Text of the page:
An influential ‘new model suburb’ created after 1875 in the south-east corner of Acton by the speculator Jonathan
Carr. Prompted by the arrival of the Metropolitan Railway at Turnham Green, Carr bought 24 acres of land with the intention
of building a settlement that would be affordable yet stylish. He named the project after the dukes of Bedford, who owned
property here in the seventeenth century, and commissioned EW Godwin to design the first houses. However, the architectural
press criticised the interiors, though Godwin had previously worked on the Chelsea homes of Wilde and Whistler. Anxious to
avoid damage to the development’s reputation, Carr sacked Godwin and brought in R Norman Shaw, the leading architect
of his day. Shaw’s Queen Anne architecture has been nicknamed ‘Wrenaissance’ – long rows of houses,
some with balconies, differentiated by detailing in the gables, windows and tall chimneys. There was hot water plumbing, and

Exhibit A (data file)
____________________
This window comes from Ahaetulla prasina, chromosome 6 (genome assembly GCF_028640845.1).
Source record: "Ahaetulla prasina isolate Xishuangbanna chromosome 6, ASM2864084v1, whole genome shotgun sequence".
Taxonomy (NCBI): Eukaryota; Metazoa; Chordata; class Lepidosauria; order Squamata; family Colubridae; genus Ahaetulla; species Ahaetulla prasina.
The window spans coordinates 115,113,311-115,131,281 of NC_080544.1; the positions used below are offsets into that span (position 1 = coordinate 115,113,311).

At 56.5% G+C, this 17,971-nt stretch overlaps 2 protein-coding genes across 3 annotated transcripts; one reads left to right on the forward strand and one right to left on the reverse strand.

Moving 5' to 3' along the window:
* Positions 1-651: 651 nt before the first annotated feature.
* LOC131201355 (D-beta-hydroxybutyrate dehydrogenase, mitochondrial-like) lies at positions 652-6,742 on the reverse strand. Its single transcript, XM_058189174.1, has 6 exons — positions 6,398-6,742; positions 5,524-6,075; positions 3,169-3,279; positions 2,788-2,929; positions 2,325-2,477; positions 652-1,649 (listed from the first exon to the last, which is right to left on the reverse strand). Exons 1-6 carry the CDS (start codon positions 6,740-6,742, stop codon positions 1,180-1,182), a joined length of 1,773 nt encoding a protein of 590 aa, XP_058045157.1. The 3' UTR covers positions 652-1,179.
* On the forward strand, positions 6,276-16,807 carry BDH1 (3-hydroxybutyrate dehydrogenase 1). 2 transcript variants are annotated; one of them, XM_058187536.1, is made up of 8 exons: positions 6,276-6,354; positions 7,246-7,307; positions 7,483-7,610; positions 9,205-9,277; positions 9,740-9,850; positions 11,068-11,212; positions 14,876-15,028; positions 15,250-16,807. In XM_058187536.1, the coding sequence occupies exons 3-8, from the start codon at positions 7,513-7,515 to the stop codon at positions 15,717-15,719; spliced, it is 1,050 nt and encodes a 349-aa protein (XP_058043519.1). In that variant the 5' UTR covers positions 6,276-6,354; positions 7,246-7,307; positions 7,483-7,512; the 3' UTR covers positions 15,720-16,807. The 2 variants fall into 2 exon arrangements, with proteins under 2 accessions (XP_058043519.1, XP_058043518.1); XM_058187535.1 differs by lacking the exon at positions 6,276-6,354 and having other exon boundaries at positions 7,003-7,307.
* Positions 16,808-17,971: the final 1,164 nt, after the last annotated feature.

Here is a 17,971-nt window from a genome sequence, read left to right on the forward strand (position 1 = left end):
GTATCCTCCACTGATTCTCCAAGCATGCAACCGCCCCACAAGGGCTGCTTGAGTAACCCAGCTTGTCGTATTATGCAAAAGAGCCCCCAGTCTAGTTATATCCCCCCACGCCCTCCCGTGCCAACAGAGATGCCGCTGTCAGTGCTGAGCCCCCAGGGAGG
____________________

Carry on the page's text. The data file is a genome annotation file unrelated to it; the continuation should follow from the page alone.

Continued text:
the airy rooms looked out onto tree-lined avenues. These well-received homes formed the heart of Bedford Park but Shaw resigned
in 1880, frustrated with Carr’s exacting demands and slow bill paying. The next five years’ building was the work
of EJ May, a pupil of Shaw’s, and the differences in the designs represent an evolution rather than a change of direction.
Carr commissioned progressively larger houses with more generous gardens, but his company failed in 1886. The remaining plots
were sold to an assortment of developers and construction continued until the outbreak of the First World War. Unlike many
of the more austere Victorian communities, Bedford Park had an inn, a club and an art school as well as the customary church.
The area suffered a decline during the post-war years, and delays in granting statutory protection allowed several houses
to be demolished and replaced by blocks of flats in the early 1960s.